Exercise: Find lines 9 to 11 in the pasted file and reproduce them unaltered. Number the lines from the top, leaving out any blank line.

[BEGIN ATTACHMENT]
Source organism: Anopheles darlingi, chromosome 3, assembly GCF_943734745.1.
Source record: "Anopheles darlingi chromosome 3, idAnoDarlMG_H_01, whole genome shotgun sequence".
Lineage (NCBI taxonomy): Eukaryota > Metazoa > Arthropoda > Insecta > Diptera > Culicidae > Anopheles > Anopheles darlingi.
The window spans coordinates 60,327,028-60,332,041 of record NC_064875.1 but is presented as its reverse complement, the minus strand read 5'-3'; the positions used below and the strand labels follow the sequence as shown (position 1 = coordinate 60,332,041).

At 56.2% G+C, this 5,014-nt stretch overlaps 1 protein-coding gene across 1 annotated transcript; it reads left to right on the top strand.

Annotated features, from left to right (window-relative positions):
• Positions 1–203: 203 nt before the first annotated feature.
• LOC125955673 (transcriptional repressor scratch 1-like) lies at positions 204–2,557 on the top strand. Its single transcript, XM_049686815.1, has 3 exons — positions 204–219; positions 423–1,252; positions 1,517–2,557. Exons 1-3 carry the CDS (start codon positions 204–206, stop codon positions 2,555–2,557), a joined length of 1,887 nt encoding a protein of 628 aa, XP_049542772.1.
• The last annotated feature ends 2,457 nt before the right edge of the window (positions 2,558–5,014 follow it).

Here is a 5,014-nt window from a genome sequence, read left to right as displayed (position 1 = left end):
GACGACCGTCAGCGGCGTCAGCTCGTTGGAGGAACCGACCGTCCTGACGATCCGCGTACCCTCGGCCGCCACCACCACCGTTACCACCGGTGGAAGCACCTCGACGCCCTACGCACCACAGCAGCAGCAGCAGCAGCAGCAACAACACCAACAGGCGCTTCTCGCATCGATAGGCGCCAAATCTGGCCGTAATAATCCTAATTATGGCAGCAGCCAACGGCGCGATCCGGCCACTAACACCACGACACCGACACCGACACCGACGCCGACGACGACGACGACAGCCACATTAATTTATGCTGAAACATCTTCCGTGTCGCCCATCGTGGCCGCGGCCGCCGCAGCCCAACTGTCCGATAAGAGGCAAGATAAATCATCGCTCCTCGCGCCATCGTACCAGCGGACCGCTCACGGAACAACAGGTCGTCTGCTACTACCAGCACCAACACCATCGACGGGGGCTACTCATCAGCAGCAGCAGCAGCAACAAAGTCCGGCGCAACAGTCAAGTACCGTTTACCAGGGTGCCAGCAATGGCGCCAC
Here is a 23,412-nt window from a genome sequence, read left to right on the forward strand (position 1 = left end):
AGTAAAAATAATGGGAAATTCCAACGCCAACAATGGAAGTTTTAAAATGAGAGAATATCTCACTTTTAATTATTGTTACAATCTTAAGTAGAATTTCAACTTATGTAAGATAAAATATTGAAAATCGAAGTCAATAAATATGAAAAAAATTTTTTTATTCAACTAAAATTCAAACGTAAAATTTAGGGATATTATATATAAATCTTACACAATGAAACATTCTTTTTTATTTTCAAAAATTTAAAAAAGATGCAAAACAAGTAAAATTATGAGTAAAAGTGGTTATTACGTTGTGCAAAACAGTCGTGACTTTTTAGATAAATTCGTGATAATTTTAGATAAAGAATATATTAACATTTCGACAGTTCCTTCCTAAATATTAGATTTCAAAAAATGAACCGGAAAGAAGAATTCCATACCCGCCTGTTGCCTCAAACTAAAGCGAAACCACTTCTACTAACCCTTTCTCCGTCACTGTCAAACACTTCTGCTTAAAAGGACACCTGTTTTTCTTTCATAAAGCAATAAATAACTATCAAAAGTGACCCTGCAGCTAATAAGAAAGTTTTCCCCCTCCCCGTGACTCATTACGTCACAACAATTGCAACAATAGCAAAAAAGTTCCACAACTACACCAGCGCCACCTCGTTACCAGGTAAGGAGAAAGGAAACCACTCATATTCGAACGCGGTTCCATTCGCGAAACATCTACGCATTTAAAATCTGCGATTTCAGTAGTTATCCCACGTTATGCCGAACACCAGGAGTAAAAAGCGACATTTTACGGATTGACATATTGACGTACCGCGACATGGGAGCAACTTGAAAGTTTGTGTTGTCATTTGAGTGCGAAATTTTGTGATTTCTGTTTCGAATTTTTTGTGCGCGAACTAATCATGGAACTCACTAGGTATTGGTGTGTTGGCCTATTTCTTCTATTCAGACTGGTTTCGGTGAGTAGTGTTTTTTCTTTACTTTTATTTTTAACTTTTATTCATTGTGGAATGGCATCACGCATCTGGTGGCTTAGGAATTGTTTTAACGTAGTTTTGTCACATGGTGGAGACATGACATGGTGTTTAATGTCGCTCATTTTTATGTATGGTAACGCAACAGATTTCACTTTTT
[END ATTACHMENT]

• The last annotated feature ends 2,457 nt before the right edge of the window (positions 2,558–5,014 follow it).

Here is a 5,014-nt window from a genome sequence, read left to right as displayed (position 1 = left end):
GACGACCGTCAGCGGCGTCAGCTCGTTGGAGGAACCGACCGTCCTGACGATCCGCGTACCCTCGGCCGCCACCACCACCGTTACCACCGGTGGAAGCACCTCGACGCCCTACGCACCACAGCAGCAGCAGCAGCAGCAGCAACAACACCAACAGGCGCTTCTCGCATCGATAGGCGCCAAATCTGGCCGTAATAATCCTAATTATGGCAGCAGCCAACGGCGCGATCCGGCCACTAACACCACGACACCGACACCGACACCGACGCCGACGACGACGACGACAGCCACATTAATTTATGCTGAAACATCTTCCGTGTCGCCCATCGTGGCCGCGGCCGCCGCAGCCCAACTGTCCGATAAGAGGCAAGATAAATCATCGCTCCTCGCGCCATCGTACCAGCGGACCGCTCACGGAACAACAGGTCGTCTGCTACTACCAGCACCAACACCATCGACGGGGGCTACTCATCAGCAGCAGCAGCAGCAACAAAGTCCGGCGCAACAGTCAAGTACCGTTTACCAGGGTGCCAGCAATGGCGCCAC